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July 25, 2014

Happy 64th Birthday to my dear dear DAD!

Let’s see….

You started losing your hair many years ago.

And it’s been ages since you’ve been out ‘til quarter to three.

But, yes we still need you! 

Yes, we’ll still feed you!

Now you’re 64.

And gosh, in just a few short months what’ll you get? 

A grandchild on your knee!*

(But Vera, Chuck and Dave…? Erm, not quite.)

So consider this your postcard, I’m dropping a line:

Can’t wait to celebrate with you next week…

Now you’re 64!

Sorry it’s not a cottage on the Isle of Wight. Turns out it IS too dear.

(Source: quevivaelrocanrol)

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July 24, 2014

peterwknox:

20 Twenties Tweaks: #17 - Shall We Wed? How to Propose Marriage to Your Partner

Peter gives you one way of doing it.
Or, you know, sign a contract on a wedding venue, get her pregnant, watch in horror as your mom hands her the ring with a handful of other jewelry, nervously plot with her sister and friends to get it back, and finally, propose.
That works too.

peterwknox:

20 Twenties Tweaks: #17 - Shall We Wed? How to Propose Marriage to Your Partner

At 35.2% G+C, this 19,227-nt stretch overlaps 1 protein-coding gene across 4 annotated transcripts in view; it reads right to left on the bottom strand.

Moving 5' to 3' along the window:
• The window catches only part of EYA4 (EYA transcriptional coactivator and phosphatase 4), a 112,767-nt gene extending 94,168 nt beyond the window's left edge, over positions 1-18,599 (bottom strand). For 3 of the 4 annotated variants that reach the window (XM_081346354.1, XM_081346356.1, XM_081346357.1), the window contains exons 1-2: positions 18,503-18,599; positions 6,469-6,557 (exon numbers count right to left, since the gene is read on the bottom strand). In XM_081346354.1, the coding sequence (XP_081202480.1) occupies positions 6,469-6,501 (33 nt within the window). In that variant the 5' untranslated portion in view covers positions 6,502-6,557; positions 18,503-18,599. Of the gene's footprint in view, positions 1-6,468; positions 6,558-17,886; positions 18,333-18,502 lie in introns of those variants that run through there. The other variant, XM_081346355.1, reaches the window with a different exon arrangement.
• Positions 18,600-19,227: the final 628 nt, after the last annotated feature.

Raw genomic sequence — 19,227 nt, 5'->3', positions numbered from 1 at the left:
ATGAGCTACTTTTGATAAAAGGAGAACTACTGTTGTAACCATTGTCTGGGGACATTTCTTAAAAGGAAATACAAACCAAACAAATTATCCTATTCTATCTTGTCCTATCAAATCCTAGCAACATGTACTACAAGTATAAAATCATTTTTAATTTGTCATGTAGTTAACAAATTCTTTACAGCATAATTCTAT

Peter gives you one way of doing it.

Or, you know, sign a contract on a wedding venue, get her pregnant, watch in horror as your mom hands her the ring with a handful of other jewelry, nervously plot with her sister and friends to get it back, and finally, propose.

That works too.

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July 24, 2014

Anonymous said: hi nora, read your post on drinking during pregnancy & different country's advisement regarding this issue. as I as watched a French film this weekend: Making Plans for Lena, I was amazed how even TODAY French women still smoke during pregnancy, & blatantly! I have seen preg. French women smoking in films previously and realize their culture seems to think it is alright, or rather OK with the facts that it may cause low birth weight, but def. a different view in our cultures. Interesting.